Once upon a time, I lived in Oxford, England and browsed second-hand bookshops in streets reminiscent of Diagon Alley. Nobody browses now. Most such bookshops have either closed or moved online, and the few that are left have customers with neither the time nor the inclination for an activity motivated solely by the hope of a serendipitous find. However, I was fortunate to live near Thornton’s, the oldest second-hand bookshop in Oxford, and spent many pleasurable hours climbing its spiral staircases and exploring nooks and crannies for dusty tomes that called out to me.
Occasionally, the find was a first edition. Sometimes, an intriguing inscription, such as my copy of ‘The Meditations of Marcus Aurelius,’ in which was written: “To my beautiful prisoner in the Hoffstadt, August 1937.” What was the Hoffstadt and in what way was she his prisoner? I have a treasured edition of John Stuart Mill’s ‘Principles of Political Economy’, signed in January, 1917 by Stanley Baldwin. Was this the same Stanley Baldwin who served as the British Prime Minister three times between the two world wars and was the only premier to have served under three monarchs? I don’t think I will ever know, but I would like to think it is.
I have three copies of ‘The Doctrine of Personal Right’, written by S. Hutchinson Harris, and published in Barcelona in 1935. During The Spanish Civil War (1936-39) between the Republicans, who supported the Spanish Republic, and the Nationalists supporting General Franco, Barcelona, with strong anarcho-syndicalist support, declared for the Republicans. In ‘The Doctrine of Personal Right’, Harris had argued in favor of natural rights, which was clearly close to the anarchist position and so explained the curious location and timing of the book’s publication.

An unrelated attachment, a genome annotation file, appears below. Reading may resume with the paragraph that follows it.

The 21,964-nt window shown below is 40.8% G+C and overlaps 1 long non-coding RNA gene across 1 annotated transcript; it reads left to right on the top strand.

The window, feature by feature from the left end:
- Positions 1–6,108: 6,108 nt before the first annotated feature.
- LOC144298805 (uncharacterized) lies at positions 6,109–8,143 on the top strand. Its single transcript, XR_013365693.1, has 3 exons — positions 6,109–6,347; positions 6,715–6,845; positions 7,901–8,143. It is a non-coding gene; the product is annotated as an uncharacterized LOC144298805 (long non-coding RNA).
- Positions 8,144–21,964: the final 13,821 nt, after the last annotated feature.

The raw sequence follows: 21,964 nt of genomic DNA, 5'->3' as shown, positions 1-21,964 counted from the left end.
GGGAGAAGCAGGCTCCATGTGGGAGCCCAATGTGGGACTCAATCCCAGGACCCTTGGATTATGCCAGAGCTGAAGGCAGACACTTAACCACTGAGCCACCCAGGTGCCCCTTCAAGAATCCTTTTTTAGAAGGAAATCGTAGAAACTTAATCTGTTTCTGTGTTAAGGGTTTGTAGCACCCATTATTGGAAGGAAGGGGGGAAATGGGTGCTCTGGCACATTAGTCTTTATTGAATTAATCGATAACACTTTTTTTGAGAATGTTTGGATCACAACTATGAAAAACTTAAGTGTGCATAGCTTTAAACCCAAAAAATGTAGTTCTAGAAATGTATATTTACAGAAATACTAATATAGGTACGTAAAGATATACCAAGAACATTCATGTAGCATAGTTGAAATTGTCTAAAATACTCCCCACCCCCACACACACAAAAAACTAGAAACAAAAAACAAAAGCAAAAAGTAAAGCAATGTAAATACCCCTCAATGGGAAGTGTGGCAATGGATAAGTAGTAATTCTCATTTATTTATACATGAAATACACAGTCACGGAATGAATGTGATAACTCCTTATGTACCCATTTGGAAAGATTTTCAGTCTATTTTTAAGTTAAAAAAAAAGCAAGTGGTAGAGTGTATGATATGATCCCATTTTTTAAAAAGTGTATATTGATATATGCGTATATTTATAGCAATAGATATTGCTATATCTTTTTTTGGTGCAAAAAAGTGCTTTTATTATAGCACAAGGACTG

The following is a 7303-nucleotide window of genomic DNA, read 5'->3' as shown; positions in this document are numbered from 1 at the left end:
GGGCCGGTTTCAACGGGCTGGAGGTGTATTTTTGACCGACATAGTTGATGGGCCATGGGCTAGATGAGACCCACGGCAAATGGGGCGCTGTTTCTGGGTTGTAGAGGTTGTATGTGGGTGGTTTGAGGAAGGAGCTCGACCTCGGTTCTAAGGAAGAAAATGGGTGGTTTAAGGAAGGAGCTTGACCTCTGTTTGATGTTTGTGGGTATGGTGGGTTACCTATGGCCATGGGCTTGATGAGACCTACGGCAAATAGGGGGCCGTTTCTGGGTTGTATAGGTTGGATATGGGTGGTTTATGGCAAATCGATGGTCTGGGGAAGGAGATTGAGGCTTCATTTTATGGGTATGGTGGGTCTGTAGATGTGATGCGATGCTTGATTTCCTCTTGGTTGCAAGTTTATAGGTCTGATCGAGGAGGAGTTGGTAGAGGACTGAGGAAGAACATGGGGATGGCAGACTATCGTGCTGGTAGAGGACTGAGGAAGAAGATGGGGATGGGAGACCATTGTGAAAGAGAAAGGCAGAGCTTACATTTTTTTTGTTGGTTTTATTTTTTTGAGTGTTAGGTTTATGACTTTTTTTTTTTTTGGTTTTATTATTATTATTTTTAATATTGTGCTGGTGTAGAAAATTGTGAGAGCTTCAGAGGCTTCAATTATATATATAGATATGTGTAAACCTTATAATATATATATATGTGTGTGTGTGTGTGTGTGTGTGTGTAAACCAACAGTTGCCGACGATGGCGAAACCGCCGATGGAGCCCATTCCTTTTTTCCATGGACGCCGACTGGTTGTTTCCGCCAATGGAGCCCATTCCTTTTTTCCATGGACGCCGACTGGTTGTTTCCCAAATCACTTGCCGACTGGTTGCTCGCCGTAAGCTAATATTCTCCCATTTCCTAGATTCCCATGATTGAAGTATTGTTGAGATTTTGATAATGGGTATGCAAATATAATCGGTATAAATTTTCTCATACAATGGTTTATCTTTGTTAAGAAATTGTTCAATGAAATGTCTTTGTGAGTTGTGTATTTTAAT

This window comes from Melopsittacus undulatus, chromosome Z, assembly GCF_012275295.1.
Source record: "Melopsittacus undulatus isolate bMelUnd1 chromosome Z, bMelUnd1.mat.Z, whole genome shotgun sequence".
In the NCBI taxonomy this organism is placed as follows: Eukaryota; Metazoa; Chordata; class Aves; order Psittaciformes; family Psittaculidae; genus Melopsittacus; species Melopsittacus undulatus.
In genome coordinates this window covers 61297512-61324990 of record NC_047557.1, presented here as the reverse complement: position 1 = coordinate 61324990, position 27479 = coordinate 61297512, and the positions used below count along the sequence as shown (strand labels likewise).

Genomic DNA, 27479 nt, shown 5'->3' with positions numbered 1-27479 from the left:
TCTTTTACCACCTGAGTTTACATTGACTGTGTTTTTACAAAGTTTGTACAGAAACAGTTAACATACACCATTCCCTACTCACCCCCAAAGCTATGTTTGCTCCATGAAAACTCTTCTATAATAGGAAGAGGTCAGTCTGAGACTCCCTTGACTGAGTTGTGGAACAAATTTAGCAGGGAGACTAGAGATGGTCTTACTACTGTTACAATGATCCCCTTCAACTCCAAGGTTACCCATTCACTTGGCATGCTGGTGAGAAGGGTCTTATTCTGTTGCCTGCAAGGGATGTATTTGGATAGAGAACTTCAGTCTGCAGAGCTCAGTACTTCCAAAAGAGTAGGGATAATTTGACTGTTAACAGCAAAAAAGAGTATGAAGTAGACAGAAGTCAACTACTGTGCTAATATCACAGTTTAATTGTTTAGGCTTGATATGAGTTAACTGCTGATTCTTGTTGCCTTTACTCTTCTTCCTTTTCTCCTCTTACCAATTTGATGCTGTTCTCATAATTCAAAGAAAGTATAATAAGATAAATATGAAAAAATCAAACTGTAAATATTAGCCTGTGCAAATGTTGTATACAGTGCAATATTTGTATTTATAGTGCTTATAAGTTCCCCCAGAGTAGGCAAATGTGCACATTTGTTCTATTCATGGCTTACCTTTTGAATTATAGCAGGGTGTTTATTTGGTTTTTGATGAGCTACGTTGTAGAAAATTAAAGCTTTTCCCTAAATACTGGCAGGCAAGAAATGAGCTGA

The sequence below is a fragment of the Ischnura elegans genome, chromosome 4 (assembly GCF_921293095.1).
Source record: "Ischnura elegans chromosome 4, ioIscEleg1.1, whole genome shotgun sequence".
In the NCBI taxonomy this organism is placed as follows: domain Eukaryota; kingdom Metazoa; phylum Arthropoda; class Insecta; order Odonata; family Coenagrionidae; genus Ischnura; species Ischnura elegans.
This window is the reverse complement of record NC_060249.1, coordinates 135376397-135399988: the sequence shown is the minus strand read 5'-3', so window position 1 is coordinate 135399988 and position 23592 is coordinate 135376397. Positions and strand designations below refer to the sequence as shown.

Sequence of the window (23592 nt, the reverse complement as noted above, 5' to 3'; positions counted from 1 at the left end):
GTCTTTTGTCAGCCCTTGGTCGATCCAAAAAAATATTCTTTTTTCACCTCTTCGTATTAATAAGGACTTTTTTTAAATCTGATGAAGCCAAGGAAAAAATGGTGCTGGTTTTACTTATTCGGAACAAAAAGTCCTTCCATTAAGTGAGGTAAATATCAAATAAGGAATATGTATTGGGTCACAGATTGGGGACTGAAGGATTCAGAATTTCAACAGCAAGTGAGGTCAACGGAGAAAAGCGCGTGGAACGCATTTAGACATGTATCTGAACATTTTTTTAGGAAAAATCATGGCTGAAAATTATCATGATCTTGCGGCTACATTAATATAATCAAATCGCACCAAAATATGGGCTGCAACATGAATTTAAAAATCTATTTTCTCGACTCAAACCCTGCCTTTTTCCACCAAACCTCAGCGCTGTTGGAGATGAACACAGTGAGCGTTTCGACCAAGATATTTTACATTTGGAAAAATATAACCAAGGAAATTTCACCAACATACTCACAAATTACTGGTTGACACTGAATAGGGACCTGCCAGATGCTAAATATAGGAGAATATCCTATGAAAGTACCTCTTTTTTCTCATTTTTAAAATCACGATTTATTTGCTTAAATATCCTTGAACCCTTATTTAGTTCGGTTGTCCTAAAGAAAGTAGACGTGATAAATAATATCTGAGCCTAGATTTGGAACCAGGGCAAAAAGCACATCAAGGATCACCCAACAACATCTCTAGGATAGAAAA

But rarely have I come across a stranger find than ‘The Tragedy of Anti-Semitism’ by A.K. Chesterton and Joseph Leftwich, published in 1948. A.K. Chesterton was a British Fascist leader who went on to found the British National Front, and Joseph Leftwich was a Zionist Jew. My particular edition is inscribed by Joseph Leftwich to Thomas Moult, a good friend of Leftwich, and as I subsequently discovered, a well-known Georgian poet. The book contains a discussion, in the form of a series of letters between Chesterton and Leftwich, on the subject of antisemitism. It was published only a few years after the end of the Second World War and yet the debate is measured, polite and dare I say it, civilized. I have no idea how it was reviewed but what I find most interesting is the thought that this book could never be published today because we have become too intolerant of views that challenge our foundational beliefs.
My friends are strange but they help me understand lost worlds of meaning and keep my sense of wonder alive. I thank them for that.